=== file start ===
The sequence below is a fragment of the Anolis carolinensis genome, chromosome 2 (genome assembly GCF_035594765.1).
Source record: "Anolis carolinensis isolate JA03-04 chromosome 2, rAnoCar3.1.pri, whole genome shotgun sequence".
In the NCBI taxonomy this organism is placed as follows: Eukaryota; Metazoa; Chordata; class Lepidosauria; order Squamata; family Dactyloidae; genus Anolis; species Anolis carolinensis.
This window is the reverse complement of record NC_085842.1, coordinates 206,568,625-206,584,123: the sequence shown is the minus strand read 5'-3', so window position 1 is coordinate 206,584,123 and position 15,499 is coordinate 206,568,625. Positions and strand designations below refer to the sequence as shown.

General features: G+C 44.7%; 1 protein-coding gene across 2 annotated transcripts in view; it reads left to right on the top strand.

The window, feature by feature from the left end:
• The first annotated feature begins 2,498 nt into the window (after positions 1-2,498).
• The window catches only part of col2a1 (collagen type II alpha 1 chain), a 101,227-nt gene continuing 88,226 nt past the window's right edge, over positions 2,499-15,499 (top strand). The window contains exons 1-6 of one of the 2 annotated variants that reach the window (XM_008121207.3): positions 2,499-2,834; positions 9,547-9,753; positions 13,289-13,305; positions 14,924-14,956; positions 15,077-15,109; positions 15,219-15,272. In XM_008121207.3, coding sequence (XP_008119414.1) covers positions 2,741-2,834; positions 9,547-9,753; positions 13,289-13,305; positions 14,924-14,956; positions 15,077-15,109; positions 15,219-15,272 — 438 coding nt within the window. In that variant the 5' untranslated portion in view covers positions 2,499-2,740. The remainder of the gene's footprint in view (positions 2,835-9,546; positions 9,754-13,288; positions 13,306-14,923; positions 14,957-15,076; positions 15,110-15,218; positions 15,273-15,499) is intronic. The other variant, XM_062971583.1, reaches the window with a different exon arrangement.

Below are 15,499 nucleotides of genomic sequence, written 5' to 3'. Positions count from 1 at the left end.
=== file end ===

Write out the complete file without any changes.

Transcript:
The sequence below is a fragment of the Anolis carolinensis genome, chromosome 2 (genome assembly GCF_035594765.1).
Source record: "Anolis carolinensis isolate JA03-04 chromosome 2, rAnoCar3.1.pri, whole genome shotgun sequence".
In the NCBI taxonomy this organism is placed as follows: Eukaryota; Metazoa; Chordata; class Lepidosauria; order Squamata; family Dactyloidae; genus Anolis; species Anolis carolinensis.
This window is the reverse complement of record NC_085842.1, coordinates 206,568,625-206,584,123: the sequence shown is the minus strand read 5'-3', so window position 1 is coordinate 206,584,123 and position 15,499 is coordinate 206,568,625. Positions and strand designations below refer to the sequence as shown.

General features: G+C 44.7%; 1 protein-coding gene across 2 annotated transcripts in view; it reads left to right on the top strand.

The window, feature by feature from the left end:
• The first annotated feature begins 2,498 nt into the window (after positions 1-2,498).
• The window catches only part of col2a1 (collagen type II alpha 1 chain), a 101,227-nt gene continuing 88,226 nt past the window's right edge, over positions 2,499-15,499 (top strand). The window contains exons 1-6 of one of the 2 annotated variants that reach the window (XM_008121207.3): positions 2,499-2,834; positions 9,547-9,753; positions 13,289-13,305; positions 14,924-14,956; positions 15,077-15,109; positions 15,219-15,272. In XM_008121207.3, coding sequence (XP_008119414.1) covers positions 2,741-2,834; positions 9,547-9,753; positions 13,289-13,305; positions 14,924-14,956; positions 15,077-15,109; positions 15,219-15,272 — 438 coding nt within the window. In that variant the 5' untranslated portion in view covers positions 2,499-2,740. The remainder of the gene's footprint in view (positions 2,835-9,546; positions 9,754-13,288; positions 13,306-14,923; positions 14,957-15,076; positions 15,110-15,218; positions 15,273-15,499) is intronic. The other variant, XM_062971583.1, reaches the window with a different exon arrangement.

Below are 15,499 nucleotides of genomic sequence, written 5' to 3'. Positions count from 1 at the left end.